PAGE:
Facing the prospect of having your house repossessed is scary. However, receiving your notice of delinquency of payment in your mortgage doesn’t automatically mean you will immediately be kicked out of your house and lose your home. There are certain things you can do to slow down the repossession process, so that you can get back on your feet and fix your financial record, while hopefully, getting to keep your house. Here are seven things you can do to help you keep your home from getting repossessed:

Face Things Head On

Do not ignore notices and pretend that you’re not having a hard time. Face your problems head on because these notices come with repossession prevention advice. Most lending institutions have a 15-day grace period for you to pay up what is due. Some may have penalties, but you can always request and try to have them waived. After non payment of 90 days, that’s when repossessions proceedings begin. The entire process of having your home repossessed can take a few months to a year, depending on where you reside. Hopefully, you can come up with the money to allow you to stay in your home.

Pay Something Towards your Arrears

If you are able to do so, pay a little bit towards your mortgage arrears. Even it it is just a little bit, find the money to do so. Even if you can’t pay the full monthly payment, offering what you can afford to pay shows the lenders you are making your debt a top priority. This shows the lender that you are willing to work with them by attempting to manage your budget. Paying a small amount also exhibits your willingness to be responsible, making future talks with them a lot easier.

Talk to Your Lender About Refinancing

Repossession is a time consuming process that most lenders would actually prefer to avoid. Talk to so you can work out a solution instead of hiding in shame. Lenders can offer to refinance your property with new terms and interest rates that are more affordable. The upside is this does not affect your credit history, and it has the potential of lowering your monthly payments. This is similar to working out a repayment plan or home loan modification to change the terms of your existing loan to make the monthly payments more manageable for your pocket.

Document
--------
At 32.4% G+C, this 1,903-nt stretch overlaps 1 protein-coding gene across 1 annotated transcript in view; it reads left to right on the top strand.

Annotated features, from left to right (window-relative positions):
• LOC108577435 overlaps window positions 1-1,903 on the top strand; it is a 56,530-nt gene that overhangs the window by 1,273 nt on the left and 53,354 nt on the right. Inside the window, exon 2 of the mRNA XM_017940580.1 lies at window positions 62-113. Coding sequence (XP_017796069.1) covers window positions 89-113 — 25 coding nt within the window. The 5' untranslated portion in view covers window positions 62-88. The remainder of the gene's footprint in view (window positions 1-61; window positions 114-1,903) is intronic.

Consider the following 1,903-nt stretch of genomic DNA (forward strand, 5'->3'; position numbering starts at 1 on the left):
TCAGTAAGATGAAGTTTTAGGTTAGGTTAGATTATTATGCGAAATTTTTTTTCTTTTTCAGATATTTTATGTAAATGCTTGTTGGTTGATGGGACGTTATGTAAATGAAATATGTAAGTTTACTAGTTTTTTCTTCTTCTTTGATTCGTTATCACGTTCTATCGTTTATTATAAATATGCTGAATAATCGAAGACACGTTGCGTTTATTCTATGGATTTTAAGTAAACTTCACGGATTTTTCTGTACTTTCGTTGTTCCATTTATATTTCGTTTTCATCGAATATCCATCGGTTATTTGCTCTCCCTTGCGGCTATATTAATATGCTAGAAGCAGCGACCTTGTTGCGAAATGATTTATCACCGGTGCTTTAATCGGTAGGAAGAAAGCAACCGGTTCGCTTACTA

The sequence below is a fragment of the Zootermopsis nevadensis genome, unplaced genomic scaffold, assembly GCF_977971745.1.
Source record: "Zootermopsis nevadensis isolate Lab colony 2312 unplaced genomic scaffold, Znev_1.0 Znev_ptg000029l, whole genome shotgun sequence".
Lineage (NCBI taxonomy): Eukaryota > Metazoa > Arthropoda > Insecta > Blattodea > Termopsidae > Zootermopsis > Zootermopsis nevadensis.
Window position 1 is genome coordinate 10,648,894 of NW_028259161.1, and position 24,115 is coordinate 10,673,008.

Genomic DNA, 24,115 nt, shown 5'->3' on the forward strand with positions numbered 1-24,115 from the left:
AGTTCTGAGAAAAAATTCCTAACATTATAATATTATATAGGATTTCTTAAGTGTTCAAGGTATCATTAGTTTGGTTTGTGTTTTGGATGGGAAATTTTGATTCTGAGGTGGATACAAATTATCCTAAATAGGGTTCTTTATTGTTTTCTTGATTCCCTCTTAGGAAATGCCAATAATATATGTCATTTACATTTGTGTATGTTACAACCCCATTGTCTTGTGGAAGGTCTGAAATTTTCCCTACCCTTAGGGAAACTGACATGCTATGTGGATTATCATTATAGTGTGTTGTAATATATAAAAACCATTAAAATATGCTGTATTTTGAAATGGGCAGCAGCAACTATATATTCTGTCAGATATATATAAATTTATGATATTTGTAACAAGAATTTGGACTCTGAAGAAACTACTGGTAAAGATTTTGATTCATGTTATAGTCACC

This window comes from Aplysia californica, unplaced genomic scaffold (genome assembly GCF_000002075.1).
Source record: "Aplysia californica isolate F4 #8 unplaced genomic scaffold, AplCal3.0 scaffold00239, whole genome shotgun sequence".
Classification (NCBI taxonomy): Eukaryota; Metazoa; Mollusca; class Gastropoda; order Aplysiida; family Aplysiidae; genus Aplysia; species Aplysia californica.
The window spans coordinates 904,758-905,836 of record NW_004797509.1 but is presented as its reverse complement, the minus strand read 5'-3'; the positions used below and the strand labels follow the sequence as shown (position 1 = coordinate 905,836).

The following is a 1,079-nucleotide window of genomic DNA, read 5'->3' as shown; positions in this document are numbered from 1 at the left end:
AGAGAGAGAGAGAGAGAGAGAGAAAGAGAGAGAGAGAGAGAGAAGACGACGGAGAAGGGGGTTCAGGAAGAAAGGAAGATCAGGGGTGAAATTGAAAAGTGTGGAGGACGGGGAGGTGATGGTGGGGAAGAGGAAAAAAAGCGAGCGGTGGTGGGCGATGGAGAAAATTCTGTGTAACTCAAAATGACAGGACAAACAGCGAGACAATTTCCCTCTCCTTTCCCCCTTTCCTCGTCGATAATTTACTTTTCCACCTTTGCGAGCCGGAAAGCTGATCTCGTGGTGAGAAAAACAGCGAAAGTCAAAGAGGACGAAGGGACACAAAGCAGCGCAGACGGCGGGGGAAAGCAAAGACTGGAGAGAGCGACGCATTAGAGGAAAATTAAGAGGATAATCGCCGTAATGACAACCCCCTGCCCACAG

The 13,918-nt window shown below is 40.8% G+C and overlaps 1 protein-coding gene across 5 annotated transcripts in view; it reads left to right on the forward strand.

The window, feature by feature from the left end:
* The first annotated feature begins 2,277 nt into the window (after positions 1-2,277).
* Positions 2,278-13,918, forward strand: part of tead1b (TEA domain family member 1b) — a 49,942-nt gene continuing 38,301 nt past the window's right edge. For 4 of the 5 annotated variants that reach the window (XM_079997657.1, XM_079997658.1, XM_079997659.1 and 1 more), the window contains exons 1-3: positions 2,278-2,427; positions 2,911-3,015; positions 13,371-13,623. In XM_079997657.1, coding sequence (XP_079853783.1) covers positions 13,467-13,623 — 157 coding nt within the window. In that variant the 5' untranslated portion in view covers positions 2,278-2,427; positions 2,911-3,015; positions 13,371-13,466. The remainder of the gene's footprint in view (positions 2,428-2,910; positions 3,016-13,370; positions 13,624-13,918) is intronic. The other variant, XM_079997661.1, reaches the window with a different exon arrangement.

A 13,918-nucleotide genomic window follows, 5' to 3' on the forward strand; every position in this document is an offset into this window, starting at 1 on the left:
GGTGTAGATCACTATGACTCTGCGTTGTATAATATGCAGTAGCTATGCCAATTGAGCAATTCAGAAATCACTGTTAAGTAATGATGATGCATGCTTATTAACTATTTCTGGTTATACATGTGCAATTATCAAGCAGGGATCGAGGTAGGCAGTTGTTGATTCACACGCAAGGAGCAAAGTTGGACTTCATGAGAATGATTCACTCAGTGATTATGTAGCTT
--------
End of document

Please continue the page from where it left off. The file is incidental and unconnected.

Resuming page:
Ask them About a Forbearance

Discuss the concept of forbearance with your lender. This is also known as a payment holiday. Here, they temporarily agree to suspend your payments for a specific time frame giving you time and allowance to find your financial footing. This is why paying a little bit upfront of what you can afford bears a lot of weight with your lenders because this shows them that you are putting in your best effort to come up with the funds. You may just have had a stroke of bad luck, but it doesn’t last forever. These deferred payments will be eventually tackled towards the end of your loan. The important thing here is you are given ample time to make ends meet.

Check your Insurance for Possible Coverage

Check to see if you are eligible to claim from mortgage insurance protection to help you pay back your arrears. Sometimes, your income will suffer because of an accident, an illness, or a job redundancy, which is totally covered by this mortgage insurance. Re-read the fine print of your contract and talk to your lenders about this possibility.

See If you Can Claim Benefits from The Government

It is prudent to check if you can qualify for benefits to help you pay your mortgage through SMI or support for mortgage interest or a universal credit help with housing costs. It will take some time for you to apply and get the approval, but do tell you lender about these critical steps you have taken. They should not start any repossession proceedings if you have a good chance of getting your benefit claims approved. Other benefits you can claim include pension credit and other benefits like unemployment, low income, or disability.

Rent or Sell Your Home

Desperate times call for desperate measures so consider taking in a lodger to rent one of your rooms to help augment your income. You can also temporarily move back to your parents’ house and have your entire house leased. However, do check on the policy with your mortgage lender and inform them of your plans. On top of that, verify to see how this additional income can affect your tax standing. If you are unable to do any of these, and you are struggling at settling your arrears, consider selling your home before it becomes repossessed. There are many property buyers out there on the lookout for distressed property. It is better to sell the house, even with the negative equity, than to completely ruin your credit history with a total repossession.